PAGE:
Strip club marketing

A police raid ends in embarrassment after the cops discover that the establishment advertises in a police publication.

By Jack Boulware
October 31, 2000 9:29PM (UTC)
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Generally speaking, police departments and strip clubs have a contentious relationship. The Tutti Frutti strip club in the city of Thessaloniki in northern Greece, for example, was an irritation to local police. Last week officers barged into the establishment, arresting six women employees and detaining them on suspicion of working as illegal immigrants.

A few hours after this heroic law enforcement action, the cops wore embarrassed expressions, having discovered that the Tutti Frutti club was a major financial sponsor of the police department. The club turned out to be a hefty advertiser in the bimonthly magazine Police Forum, a publication of the police union.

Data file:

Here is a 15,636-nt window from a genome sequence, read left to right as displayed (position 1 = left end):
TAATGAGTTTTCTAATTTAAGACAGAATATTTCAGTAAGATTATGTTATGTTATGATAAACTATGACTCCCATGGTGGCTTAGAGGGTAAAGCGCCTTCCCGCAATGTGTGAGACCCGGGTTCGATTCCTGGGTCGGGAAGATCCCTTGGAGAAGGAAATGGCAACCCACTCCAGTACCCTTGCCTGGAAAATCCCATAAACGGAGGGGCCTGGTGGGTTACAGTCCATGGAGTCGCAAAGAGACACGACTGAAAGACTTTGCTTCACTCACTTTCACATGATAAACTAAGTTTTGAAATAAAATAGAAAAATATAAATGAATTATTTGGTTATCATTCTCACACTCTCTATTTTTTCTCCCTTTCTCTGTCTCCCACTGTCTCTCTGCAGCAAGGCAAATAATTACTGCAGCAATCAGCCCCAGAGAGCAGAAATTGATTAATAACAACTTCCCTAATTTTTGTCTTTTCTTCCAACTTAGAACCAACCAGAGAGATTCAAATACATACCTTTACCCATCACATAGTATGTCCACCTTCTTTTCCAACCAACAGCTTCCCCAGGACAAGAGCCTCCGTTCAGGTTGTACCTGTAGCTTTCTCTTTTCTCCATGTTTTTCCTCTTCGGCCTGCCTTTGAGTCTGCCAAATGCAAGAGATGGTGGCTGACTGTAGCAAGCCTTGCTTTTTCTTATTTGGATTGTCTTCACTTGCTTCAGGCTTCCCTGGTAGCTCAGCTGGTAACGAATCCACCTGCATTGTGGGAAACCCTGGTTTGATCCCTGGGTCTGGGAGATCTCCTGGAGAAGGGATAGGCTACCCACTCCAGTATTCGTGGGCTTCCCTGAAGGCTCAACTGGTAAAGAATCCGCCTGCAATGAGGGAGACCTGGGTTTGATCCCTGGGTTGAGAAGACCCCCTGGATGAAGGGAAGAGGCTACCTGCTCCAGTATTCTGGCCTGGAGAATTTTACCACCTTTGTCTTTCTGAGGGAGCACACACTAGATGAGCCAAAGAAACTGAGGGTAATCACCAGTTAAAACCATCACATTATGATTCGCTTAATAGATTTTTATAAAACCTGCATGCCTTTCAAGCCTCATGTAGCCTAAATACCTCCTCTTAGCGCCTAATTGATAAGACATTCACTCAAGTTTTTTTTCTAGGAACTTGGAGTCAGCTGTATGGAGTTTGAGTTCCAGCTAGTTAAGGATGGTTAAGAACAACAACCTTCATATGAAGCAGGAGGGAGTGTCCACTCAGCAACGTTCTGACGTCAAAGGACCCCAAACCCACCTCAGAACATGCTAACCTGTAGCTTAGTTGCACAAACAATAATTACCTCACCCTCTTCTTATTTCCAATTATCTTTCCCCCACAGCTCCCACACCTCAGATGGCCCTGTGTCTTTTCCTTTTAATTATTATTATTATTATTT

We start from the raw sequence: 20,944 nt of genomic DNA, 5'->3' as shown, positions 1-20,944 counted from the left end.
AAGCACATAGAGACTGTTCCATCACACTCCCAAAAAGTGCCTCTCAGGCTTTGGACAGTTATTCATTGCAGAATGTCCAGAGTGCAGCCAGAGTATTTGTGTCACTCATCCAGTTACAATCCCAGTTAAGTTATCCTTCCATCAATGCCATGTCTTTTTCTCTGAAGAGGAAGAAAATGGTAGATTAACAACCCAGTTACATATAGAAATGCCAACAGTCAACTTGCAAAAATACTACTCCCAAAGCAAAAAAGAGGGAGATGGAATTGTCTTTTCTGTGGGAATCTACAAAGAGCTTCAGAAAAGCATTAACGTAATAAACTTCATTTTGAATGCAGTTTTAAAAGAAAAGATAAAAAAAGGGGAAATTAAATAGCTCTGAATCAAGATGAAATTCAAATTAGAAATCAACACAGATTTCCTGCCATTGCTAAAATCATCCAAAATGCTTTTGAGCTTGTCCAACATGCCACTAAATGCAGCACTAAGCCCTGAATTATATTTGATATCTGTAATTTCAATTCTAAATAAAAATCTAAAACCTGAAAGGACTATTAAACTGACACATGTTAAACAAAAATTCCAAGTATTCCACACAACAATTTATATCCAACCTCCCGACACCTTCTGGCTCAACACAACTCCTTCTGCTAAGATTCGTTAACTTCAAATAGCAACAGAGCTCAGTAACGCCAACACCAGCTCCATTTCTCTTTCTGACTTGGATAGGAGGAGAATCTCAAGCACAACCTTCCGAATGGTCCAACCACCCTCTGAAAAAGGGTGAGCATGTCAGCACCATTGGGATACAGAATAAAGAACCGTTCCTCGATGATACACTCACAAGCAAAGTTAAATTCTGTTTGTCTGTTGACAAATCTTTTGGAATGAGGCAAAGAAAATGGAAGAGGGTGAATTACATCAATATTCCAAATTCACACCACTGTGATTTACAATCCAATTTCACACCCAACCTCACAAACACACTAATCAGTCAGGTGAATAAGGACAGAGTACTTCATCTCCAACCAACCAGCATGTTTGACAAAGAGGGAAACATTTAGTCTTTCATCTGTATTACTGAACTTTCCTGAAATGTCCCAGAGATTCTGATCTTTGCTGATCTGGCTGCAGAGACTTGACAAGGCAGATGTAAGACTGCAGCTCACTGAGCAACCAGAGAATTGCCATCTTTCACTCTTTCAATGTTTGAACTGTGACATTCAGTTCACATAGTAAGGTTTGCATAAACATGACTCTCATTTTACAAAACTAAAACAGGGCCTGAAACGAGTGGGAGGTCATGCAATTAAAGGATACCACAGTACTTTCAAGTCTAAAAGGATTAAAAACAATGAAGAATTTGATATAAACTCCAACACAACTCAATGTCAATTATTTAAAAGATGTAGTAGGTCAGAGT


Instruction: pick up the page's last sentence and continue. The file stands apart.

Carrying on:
According to news sources, one representative of the union was definitely not pleased with the discovery. "I saw the publication this morning with this two-page ad of the club and I was upset," said George Sourvinos. "This club should not advertise in our magazine on ethical grounds, and most of all it should not be called a sponsor, as the ad reads."

This incident supports the age-old maxim that strippers and cops don't mix -- unless the cops happen to be off duty and clutching a fresh paycheck.

Jack Boulware

Jack Boulware is a writer in San Francisco and author of "San Francisco Bizarro" and "Sex American Style."

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